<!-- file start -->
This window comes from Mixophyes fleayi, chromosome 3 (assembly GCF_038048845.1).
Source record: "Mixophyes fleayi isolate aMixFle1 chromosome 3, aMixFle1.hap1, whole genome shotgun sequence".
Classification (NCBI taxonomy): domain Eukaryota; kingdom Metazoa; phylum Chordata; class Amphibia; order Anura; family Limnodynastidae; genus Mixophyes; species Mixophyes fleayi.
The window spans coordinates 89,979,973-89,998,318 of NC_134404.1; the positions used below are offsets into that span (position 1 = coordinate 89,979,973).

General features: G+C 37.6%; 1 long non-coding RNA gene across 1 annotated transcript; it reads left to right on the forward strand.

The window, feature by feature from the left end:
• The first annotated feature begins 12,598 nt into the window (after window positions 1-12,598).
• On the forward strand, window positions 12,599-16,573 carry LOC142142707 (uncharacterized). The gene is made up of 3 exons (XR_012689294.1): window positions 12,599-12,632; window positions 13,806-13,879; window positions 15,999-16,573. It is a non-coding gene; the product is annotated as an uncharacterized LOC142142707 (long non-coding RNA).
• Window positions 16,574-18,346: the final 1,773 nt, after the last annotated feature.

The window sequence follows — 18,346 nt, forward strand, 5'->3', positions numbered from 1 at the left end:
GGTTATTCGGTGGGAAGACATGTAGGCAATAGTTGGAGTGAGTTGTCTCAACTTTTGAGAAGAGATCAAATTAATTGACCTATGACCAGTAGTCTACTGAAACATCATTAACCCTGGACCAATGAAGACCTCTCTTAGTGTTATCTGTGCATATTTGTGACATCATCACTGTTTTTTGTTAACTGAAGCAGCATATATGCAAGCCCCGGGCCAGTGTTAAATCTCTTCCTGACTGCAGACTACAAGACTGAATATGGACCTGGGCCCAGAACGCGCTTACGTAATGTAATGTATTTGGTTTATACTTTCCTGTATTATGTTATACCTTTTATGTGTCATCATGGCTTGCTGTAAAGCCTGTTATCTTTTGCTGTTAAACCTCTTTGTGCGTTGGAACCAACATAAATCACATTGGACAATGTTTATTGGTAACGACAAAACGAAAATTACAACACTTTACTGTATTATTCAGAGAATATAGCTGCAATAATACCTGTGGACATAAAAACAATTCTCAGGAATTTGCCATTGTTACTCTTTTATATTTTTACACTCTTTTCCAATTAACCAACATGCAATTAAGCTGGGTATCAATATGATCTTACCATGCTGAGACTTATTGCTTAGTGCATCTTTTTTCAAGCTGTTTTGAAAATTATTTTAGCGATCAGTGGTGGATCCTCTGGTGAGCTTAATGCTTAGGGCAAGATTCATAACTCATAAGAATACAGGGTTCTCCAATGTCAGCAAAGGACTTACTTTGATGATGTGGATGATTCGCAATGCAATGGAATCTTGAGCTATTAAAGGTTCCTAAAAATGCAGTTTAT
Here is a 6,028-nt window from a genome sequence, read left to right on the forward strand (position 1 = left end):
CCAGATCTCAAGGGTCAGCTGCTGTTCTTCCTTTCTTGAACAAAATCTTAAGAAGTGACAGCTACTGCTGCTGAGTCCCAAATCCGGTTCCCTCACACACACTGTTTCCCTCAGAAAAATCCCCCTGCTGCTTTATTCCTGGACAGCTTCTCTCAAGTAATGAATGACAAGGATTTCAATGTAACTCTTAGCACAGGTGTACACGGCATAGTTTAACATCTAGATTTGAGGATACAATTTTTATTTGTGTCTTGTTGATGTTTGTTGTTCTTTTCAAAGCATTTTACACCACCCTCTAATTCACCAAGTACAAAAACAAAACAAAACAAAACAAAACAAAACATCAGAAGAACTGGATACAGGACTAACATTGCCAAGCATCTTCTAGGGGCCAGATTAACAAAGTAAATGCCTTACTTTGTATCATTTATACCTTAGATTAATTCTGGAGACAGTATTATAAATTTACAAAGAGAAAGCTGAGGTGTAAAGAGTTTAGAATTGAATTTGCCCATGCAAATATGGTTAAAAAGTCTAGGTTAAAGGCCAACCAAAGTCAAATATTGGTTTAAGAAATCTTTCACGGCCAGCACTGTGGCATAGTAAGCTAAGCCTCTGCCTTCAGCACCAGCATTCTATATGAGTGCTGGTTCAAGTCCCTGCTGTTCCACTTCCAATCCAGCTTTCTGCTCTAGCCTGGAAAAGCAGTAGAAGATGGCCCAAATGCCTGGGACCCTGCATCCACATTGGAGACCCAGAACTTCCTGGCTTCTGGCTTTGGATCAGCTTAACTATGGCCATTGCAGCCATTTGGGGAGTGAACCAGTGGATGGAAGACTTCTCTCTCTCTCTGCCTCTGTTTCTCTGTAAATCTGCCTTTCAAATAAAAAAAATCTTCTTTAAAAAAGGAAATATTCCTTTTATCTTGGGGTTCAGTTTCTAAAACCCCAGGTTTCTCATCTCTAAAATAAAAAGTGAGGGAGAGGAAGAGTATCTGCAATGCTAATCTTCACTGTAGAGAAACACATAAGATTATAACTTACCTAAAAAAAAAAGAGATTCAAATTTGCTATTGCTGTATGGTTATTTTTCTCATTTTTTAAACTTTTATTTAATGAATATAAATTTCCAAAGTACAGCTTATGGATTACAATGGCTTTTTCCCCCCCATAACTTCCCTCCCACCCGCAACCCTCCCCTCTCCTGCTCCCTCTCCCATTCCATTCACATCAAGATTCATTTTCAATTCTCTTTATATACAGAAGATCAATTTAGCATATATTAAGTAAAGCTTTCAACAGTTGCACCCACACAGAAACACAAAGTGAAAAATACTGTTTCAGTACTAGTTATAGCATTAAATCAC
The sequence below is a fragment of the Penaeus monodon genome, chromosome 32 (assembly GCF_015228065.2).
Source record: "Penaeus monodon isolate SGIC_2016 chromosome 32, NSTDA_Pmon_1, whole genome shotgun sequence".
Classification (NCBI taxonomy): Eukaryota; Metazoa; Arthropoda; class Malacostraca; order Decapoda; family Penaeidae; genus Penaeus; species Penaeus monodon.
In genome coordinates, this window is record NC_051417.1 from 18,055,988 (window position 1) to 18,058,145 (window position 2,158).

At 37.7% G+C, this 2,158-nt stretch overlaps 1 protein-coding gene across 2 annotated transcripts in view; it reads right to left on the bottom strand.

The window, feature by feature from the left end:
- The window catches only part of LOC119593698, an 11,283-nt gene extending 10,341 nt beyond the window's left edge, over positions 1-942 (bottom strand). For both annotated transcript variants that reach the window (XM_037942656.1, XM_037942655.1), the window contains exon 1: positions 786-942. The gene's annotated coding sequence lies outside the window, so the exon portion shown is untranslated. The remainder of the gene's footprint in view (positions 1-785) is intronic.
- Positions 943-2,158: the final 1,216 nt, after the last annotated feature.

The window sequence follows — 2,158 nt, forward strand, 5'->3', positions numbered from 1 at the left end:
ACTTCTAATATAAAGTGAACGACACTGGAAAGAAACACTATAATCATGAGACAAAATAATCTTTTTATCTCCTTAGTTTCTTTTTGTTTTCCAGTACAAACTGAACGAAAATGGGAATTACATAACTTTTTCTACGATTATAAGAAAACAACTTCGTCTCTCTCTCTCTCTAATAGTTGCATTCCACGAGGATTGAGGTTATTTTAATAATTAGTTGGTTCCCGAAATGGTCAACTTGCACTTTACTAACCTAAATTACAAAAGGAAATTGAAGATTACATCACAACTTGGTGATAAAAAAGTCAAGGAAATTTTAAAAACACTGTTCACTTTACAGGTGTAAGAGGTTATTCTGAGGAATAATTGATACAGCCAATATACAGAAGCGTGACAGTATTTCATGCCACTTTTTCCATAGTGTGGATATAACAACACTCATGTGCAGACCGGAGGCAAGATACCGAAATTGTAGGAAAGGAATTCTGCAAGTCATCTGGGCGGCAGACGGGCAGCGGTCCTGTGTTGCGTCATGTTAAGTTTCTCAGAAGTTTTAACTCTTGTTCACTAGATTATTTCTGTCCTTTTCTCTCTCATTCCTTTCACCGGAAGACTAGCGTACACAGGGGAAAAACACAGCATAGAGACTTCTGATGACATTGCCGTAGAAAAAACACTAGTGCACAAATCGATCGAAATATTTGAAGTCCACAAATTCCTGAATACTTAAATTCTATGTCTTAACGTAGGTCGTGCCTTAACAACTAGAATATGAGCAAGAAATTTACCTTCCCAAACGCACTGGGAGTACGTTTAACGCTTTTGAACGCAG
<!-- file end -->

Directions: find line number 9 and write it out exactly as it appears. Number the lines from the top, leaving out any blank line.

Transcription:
• Window positions 16,574-18,346: the final 1,773 nt, after the last annotated feature.